Coronavirus lockdown: Richie McCaw urges Kiwis to focus on what they can control


Coronavirus lockdown: Richie McCaw urges Kiwis to focus on what they can control
Rugby legend Richie McCaw has issued some advice to Kiwis as New Zealand prepares to go into a four-week lockdown.

The former All Blacks captain is taking a hit during the coronavirus pandemic, with his small helicopter business impacted amid travel bans and social distancing measures.

While appearing on Sky Sport’s Breakdown show, McCaw told New Zealanders who are facing challenges during lockdown to try to focus on what they can control.

“You think of businesses, and I’m involved in a business which has challenges ahead, it’s about trying to work out what you can control,” he said.

“People can’t go to work and businesses have lost revenue … some of that is out of your control, but you can control your attitude around looking after your people and your family.

“Focusing on the things that are important and what you can have an influence over – whether it was playing rugby or in the context of life – that gives you something to focus on. It may be still tough to figure out how you’re going to navigate through it…

“But the other thing is you don’t want to do it on your own. Everyone – your neighbours, people all around the world – is in the same boat so connecting with them can be helpful. I know sometimes leadership can be lonely but it doesn’t have to be if you share it with people that are going through the same thing.”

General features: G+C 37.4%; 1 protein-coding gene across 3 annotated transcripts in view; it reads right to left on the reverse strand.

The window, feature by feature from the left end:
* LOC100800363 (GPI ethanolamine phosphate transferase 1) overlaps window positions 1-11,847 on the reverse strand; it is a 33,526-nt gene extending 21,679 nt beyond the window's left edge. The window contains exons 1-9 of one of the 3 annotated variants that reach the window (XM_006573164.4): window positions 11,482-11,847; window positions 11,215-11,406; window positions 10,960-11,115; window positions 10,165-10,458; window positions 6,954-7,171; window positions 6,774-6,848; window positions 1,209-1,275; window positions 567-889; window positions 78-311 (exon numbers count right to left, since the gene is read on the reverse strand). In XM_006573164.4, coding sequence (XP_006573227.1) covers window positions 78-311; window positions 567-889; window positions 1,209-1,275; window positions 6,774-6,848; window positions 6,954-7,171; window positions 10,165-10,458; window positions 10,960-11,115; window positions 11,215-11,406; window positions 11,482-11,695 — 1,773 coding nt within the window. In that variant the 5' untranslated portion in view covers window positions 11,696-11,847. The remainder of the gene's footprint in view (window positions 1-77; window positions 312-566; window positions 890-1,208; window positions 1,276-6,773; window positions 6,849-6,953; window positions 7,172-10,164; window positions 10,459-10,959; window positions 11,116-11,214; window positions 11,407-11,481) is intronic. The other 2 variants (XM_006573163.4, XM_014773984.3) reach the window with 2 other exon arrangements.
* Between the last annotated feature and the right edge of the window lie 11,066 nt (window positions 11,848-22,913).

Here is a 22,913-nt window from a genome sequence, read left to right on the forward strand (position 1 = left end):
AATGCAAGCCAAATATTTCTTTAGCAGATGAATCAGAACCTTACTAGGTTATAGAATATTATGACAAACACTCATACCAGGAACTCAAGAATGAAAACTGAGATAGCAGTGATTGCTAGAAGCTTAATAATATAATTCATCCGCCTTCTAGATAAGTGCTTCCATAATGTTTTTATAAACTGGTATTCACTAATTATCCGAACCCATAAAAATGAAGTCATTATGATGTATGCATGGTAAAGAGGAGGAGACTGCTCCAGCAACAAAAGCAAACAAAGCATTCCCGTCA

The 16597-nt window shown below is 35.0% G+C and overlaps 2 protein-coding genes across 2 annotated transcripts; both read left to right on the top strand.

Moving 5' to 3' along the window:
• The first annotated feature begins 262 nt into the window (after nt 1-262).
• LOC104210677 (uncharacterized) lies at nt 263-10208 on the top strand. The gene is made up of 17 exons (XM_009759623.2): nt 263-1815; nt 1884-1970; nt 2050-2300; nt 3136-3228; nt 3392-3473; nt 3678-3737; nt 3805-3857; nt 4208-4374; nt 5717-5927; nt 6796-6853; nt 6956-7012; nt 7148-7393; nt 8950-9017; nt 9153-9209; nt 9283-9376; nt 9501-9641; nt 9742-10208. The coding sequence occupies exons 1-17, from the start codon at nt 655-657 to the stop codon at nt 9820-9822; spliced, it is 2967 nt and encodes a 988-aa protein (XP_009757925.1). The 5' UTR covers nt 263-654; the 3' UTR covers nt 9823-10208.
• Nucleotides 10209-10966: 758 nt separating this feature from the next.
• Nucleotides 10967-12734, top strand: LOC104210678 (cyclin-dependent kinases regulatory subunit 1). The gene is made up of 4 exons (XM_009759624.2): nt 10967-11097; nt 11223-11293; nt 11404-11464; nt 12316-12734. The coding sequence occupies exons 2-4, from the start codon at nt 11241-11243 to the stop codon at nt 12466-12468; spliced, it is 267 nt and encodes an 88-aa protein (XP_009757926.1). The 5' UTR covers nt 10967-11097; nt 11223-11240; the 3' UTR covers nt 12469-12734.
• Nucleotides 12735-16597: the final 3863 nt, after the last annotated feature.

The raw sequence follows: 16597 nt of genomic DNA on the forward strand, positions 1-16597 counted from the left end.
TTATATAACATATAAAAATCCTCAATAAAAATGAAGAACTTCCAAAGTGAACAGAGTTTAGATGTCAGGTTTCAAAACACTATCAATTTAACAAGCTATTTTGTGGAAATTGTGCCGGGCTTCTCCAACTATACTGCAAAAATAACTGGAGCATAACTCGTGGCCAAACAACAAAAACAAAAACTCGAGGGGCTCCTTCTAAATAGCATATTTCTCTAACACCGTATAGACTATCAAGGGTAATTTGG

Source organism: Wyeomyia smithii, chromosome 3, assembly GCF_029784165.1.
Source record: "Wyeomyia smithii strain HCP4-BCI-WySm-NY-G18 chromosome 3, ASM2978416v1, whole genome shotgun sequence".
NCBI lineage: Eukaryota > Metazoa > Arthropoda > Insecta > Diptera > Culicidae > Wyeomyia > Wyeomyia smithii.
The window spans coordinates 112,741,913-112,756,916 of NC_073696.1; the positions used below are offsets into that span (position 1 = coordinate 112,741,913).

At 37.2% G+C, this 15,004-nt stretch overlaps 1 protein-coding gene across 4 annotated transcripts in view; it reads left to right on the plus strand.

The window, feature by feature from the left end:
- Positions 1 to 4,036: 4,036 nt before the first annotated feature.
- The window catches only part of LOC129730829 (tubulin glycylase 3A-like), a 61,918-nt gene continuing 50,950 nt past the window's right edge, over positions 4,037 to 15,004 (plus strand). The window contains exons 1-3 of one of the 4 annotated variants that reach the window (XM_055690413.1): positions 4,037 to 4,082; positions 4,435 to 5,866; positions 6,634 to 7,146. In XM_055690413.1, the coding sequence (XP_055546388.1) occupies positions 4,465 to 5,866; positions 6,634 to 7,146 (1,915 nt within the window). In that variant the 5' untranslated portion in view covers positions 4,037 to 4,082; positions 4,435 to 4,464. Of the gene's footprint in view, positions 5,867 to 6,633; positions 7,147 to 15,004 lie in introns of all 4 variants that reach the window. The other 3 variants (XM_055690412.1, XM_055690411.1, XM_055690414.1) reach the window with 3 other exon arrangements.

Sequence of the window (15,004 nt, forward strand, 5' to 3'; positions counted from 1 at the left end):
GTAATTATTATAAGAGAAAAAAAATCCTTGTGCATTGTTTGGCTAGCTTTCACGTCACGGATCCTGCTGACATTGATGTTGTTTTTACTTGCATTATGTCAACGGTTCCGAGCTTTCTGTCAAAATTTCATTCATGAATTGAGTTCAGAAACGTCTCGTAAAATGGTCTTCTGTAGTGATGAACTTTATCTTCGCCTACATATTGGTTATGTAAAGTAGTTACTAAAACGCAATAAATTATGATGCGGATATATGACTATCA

When it comes to the damage that will be done to sport as competitions are suspended, McCaw is remaining optimistic, saying there could be new opportunities once we’re through the worst of the pandemic.

“Every sport is in the same situation – you’re wondering what it’s going to look like once things turn around and what sort of damage is being done through obviously missing competitions. In some ways, rather than looking at what the problems might be now, [look at] what opportunities might open up and there might be some good things come out of it if you can deal with the financial hit.

“You hear sometimes that ‘oh, people get sick of seeing rugby or sport in general’, but it’s amazing when you haven’t got anything to watch how important it is to everyone’s lives from an entertainment point of view. I think from a rugby point of view in New Zealand, it’s shown how important it is to New Zealand.

“Once that opportunity to get back out there in whatever form it looks like, I think people will get excited to be back playing or back watching and in the long run that might be a positive for our game, remembering how important it is.”



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